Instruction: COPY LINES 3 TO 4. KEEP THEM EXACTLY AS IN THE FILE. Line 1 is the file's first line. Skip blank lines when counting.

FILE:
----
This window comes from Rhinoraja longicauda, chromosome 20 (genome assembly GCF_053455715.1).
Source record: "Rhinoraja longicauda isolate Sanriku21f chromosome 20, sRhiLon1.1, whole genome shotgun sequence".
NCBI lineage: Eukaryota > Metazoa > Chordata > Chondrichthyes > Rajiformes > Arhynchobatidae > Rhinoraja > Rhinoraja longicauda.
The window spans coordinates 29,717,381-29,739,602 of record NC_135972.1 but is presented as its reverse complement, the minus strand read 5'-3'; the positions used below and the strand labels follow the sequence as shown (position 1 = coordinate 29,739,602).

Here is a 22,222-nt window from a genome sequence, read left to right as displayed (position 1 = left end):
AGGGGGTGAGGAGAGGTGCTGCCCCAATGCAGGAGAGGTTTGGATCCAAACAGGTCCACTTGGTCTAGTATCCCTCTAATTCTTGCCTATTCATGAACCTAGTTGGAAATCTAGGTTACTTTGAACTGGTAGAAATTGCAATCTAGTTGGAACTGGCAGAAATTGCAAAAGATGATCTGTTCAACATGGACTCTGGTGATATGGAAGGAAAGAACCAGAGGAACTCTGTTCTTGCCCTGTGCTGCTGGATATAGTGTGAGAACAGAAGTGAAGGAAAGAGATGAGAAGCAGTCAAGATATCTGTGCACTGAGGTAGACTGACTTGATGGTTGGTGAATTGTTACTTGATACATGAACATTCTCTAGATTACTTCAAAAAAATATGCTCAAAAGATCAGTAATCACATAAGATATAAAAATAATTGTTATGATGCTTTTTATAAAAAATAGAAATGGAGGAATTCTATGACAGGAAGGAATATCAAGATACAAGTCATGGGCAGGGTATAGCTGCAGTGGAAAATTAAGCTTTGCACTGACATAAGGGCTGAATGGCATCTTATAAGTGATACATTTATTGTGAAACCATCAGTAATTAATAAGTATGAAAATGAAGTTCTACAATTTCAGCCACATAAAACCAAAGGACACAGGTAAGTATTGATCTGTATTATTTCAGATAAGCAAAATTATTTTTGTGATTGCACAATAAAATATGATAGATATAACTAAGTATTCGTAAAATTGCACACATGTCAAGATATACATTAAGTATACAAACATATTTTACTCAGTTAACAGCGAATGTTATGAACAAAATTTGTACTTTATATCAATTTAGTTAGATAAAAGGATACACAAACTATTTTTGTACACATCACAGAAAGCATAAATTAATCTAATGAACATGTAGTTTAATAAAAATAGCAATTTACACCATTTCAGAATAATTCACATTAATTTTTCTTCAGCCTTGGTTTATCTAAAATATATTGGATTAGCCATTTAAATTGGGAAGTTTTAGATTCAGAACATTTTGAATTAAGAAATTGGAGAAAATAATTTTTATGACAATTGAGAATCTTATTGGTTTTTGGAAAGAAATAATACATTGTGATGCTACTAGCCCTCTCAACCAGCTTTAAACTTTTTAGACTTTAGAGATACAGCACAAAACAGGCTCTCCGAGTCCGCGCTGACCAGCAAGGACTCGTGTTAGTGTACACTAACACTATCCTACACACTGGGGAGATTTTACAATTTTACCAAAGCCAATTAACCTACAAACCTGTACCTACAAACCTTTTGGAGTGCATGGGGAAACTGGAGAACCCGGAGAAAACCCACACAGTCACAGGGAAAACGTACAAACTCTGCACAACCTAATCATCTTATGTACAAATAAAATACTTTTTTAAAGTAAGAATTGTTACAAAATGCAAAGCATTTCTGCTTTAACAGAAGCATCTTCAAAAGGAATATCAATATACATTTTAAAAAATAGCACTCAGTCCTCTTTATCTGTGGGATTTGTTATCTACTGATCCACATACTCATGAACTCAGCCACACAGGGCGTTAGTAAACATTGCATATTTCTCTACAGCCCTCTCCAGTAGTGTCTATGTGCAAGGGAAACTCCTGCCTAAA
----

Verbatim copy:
NCBI lineage: Eukaryota > Metazoa > Chordata > Chondrichthyes > Rajiformes > Arhynchobatidae > Rhinoraja > Rhinoraja longicauda.
The window spans coordinates 29,717,381-29,739,602 of record NC_135972.1 but is presented as its reverse complement, the minus strand read 5'-3'; the positions used below and the strand labels follow the sequence as shown (position 1 = coordinate 29,739,602).